Drummer Matt Kane proves that, yes, you can go home again.
Matt Kane & the Kansas City Generations Sextet – Acknowledgement [TrackList follows] – Bounce-Step 88295524038, 64:10 [3/4/16] ****:
(Matt Kane – drums; Ben Leifer – bass; Andrew Ouellette – piano; Michael Shults – alto saxophone; Hermon Mehari – trumpet; Steve Lambert – tenor saxophone)
Author Thomas Wolfe wrote, “You can’t go back home.” The phrase has entered the American vernacular as a metaphor for how it’s impossible to return to one’s childhood; how memory rose-colors our past into nostalgia; and how it is sometimes not possible to realize how things change. But, in fact, people can “go back home” if they embrace the past and how it affects the present and future, and understand the difference between what was and what is.
That idea is an inspiration for drummer Matt Kane’s latest project, the 64-minute Acknowledgement. Kane is based in New York City, but was born in Hannibal, MO and studied jazz at the University of Missouri–Kansas City, before relocating to NYC. He never forgot his roots, and when he felt he was ready and had the concept he wanted, he returned to where he began. The result is nine tracks performed by Kane and a new sextet which comprises musicians who have gone through the UMKC Conservatory of Music. Kane’s objective was simple: exhibit appreciation for previous Kansas City talents; provide recognition for upcoming Kansas City jazz artists; and in the process, showcase mighty-fine, up-swinging jazz. All of the tunes were penned by jazz musicians who are or were linked to the KC jazz community: three by saxophonist Bobby Watson (the director of jazz studies at the UMKC Conservatory of Music); three by guitarist Pat Metheny (born and raised in Lee’s Summit, MO, a suburb southeast of Kansas City); and three by Ahmad Alaadeen (born in KC and passed in 2010; he was a longtime member of the Kansas City jazz scene). The young, gifted ensemble, dubbed the Kansas City Generations Sextet, has pianist Andrew Ouellette and alto saxophonist Michael Shults (both from Hannibal) alongside additional Kansas City players, Ben Leifer (upright bass), Steve Lambert (tenor saxophone) and Hermon Mehari (trumpet).
The material is well chosen and well-rounded, from traditional-based arrangements to modern influences. Metheny’s tracks are all outstanding. Kane wisely did not choose necessarily familiar ones. This isn’t the first time Kane has covered Metheny; Kane recorded Metheny’s “John McKee” on Kane’s 2013 CD, Suit Up! Metheny’s “Timeline (for Elvin)” was initially on Michael Brecker’s Time Is of the Essence (1999), which Metheny guested on. The number is a tribute to Elvin Jones, the late drummer who was in John Coltrane’s group. “Timeline (for Elvin)” is tight, bop-ish music with lots of horn contributions from trumpet and both saxes. Kane’s mellifluous rhythmic flow brings to mind Art Blakey. The lengthiest cut is the 11:34 interpretation of Metheny’s “Midwestern Nights Dream” (found on Metheny’s 1976 debut, Bright Size Life). Kane’s version is almost twice as long as Metheny’s. It dispenses with Metheny’s electric impulses (no guitar, no electric bass) and maintains the lovely, prairie-inclined deportment which Metheny presented, akin to watching miles and miles of pastures and fences slide by outside a moving train. Kane and his sextet also have a light-hearted magic on Metheny’s “Question and Answer” (the title track from Metheny’s 1989 LP). The original was a trio setting. Kane and his band open up the arrangement. The piano adds to the rhythmic possibilities, the different saxes bring in coloring, and Leifer’s stirring bass solo is a beautiful enhancement.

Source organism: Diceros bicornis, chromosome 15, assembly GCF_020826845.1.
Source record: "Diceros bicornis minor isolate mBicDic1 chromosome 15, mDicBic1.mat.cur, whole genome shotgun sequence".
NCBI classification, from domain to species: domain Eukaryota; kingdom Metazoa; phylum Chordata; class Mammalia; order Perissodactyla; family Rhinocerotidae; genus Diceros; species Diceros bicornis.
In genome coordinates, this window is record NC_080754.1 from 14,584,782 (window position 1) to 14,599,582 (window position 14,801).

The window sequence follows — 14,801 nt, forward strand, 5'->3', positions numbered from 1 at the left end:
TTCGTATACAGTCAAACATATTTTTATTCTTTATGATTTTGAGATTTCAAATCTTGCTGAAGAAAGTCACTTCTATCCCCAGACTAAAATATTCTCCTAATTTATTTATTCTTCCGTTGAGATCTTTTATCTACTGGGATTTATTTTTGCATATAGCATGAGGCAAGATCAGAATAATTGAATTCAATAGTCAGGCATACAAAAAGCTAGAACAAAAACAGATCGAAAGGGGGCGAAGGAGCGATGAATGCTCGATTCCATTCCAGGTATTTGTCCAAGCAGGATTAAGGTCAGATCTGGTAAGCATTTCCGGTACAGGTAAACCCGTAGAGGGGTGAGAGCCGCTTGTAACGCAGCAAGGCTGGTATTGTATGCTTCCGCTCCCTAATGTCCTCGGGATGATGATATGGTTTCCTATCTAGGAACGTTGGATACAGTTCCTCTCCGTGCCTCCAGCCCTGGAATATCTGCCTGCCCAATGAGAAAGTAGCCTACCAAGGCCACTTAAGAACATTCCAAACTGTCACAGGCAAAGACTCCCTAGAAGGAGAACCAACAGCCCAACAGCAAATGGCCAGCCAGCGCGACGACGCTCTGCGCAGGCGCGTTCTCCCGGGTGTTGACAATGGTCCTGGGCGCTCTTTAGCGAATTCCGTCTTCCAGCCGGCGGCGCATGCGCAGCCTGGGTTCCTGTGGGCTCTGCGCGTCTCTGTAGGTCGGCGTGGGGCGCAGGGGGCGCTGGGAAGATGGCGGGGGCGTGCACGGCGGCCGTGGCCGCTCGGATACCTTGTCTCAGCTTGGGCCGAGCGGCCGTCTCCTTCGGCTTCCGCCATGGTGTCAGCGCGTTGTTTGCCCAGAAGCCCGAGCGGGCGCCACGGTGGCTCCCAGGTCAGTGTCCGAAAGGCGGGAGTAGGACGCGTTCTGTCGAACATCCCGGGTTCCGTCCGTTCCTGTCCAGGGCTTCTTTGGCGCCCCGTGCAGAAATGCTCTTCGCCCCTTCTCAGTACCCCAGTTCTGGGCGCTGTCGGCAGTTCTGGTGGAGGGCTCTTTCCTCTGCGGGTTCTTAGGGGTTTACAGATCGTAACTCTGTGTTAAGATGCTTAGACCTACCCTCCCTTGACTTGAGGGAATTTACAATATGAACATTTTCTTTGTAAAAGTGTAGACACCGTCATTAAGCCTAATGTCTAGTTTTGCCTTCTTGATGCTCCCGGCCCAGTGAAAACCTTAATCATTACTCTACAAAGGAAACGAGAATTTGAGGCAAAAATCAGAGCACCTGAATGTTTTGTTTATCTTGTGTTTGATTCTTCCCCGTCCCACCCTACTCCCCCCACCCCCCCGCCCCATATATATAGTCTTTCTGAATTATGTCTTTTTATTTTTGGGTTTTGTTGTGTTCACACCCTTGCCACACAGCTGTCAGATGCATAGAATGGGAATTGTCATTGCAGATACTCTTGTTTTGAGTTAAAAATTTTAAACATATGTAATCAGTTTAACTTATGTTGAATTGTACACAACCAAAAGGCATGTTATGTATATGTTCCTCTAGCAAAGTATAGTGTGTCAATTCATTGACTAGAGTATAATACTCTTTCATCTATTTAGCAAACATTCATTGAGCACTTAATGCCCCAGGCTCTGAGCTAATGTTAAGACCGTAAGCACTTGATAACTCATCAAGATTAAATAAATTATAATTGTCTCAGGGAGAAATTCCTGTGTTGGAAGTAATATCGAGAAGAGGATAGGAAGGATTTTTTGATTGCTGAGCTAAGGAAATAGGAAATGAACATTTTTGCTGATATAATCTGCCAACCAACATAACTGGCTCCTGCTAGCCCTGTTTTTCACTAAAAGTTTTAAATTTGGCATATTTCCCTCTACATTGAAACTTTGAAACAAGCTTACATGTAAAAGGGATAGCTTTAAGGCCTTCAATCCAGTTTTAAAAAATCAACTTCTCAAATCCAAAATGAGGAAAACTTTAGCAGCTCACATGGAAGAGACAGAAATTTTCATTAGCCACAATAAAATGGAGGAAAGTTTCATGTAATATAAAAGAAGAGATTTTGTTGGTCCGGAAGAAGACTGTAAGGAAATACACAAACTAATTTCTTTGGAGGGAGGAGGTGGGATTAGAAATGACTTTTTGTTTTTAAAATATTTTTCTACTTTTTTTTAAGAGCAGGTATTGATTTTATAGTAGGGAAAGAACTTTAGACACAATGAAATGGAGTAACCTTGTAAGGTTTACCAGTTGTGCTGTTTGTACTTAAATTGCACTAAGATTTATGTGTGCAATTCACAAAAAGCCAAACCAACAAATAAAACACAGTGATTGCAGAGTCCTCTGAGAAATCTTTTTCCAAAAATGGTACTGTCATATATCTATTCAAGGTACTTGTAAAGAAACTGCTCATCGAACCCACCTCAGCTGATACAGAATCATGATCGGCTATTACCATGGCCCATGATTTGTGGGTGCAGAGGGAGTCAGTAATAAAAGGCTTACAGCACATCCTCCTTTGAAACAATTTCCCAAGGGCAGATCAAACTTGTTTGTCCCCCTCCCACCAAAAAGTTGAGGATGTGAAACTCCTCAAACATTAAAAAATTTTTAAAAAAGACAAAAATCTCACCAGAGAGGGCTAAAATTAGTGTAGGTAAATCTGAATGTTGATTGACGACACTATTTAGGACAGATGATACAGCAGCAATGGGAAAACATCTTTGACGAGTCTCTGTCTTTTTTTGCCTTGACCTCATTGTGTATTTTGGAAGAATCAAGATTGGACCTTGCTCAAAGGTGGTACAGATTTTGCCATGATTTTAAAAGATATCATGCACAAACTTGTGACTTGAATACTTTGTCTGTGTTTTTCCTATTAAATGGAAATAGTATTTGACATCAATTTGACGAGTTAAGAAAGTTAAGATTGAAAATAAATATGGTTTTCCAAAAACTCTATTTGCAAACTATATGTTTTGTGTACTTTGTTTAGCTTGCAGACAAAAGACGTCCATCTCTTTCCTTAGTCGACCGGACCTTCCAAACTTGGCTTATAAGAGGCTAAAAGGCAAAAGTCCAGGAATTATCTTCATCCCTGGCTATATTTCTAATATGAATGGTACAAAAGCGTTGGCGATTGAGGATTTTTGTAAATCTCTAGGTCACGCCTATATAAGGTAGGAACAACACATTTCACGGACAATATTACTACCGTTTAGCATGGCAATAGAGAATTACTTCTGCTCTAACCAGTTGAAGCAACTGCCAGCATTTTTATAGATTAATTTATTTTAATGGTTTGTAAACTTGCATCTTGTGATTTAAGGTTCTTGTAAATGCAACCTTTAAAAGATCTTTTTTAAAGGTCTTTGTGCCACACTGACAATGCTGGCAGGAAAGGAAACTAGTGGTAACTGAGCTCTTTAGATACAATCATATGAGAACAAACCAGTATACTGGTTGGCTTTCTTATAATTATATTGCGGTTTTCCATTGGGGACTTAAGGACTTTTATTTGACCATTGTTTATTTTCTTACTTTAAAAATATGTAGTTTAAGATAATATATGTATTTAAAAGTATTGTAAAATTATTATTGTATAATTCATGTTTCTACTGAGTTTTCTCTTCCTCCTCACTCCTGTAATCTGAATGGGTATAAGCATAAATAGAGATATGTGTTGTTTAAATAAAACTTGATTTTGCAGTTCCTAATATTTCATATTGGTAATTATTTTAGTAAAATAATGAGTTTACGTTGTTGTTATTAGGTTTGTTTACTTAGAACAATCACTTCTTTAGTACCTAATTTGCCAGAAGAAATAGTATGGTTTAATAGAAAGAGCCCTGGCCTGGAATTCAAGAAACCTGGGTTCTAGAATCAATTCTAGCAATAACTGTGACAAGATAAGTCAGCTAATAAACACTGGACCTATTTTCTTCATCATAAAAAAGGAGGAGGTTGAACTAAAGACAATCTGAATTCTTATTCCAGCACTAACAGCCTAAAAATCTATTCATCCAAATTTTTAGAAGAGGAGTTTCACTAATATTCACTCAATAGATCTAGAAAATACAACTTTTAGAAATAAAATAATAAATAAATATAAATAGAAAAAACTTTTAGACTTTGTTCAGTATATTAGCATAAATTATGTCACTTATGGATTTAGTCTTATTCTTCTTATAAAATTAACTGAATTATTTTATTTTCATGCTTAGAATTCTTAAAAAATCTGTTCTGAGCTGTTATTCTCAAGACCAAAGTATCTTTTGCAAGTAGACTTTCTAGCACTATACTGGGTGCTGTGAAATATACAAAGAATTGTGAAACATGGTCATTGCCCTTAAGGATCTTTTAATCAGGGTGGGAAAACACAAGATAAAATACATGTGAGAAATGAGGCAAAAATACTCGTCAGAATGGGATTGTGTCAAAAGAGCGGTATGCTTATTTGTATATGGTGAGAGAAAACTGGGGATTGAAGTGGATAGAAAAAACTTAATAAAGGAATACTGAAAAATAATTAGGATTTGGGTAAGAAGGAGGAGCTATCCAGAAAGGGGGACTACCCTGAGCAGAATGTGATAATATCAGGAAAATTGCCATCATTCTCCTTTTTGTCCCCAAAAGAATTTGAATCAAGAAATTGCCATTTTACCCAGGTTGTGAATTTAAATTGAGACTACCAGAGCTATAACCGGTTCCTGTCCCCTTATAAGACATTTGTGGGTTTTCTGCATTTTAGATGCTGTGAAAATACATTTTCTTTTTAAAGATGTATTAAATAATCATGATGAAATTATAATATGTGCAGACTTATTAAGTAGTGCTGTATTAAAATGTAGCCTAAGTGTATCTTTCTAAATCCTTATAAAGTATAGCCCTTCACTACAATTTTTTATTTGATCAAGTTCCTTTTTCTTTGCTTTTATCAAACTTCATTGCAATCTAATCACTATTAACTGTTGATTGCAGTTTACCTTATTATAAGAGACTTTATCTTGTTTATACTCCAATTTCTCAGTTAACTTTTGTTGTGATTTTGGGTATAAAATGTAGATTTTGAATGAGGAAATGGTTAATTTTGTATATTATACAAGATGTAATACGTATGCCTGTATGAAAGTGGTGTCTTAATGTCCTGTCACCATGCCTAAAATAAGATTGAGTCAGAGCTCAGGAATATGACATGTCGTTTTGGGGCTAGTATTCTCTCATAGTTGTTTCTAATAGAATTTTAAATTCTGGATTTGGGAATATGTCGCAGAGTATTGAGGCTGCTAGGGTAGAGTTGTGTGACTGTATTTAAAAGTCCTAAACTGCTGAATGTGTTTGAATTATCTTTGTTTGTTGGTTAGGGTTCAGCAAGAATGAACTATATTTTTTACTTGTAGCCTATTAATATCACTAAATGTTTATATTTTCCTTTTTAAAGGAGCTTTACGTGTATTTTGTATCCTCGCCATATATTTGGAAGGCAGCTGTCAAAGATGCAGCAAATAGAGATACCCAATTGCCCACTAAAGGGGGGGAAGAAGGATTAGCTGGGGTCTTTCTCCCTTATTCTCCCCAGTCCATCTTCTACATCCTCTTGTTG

Watson’s compositions are also wonderful. The CD begins with the upbeat, upfront “In Case You Missed It,” which Watson’s former employer, Art Blakey, occasionally performed. Kane and Leifer keep the pace jaunty, and there is some impressive horn interaction and memorable solos. “Wheel Within a Wheel” is another bang-up, post-bop Watson track from his days in Blakey’s band, with driving horn improvisations. The gem is Watson’s pellucid ballad, “Jewel,” (the title track from his 1981 record) which is arranged differently, as a sax/piano duet, and for the better. There is picturesque interplay between horn and keyboards, and the lyrical quality means this piece is one which bears repeated listening. The least known material is probably Alaadeen’s music. Kane is a huge fan. He had a couple of Alaadeen pieces on Suit Up! Here, Kane arranges Alaadeen’s “The Burning Sand” (from his 2005 CD, New Africa Suite), which Alaadeen furnished in a time-honored streak. Kane’s translation has a more contemporary stance, with a three-horn set-up, a faster rhythmic tempo, and another sublime Leifer solo. Alaadeen’s “And the Beauty of it All” (which dates from 2007) is a smoky ballad where Kane highlights cymbals and lightly rolling toms; the saxes percolate with improvised aplomb; and the bass and piano layer some sympathetic cadences.
There are few jazz albums issued so far this year with this much to offer—an introduction to emerging musicians worth attention; music which deserves further respect and belongs in more jazz collections; and a project which resourcefully blends jazz past with jazz present. Yeah, you can go home again.
TrackList: In Case You Missed It; Timeline (for Elvin); The Burning Sand; ASR; And the Beauty of it All; Wheel Within a Wheel; Midwestern Nights Dream; Jewel; Question and Answer.
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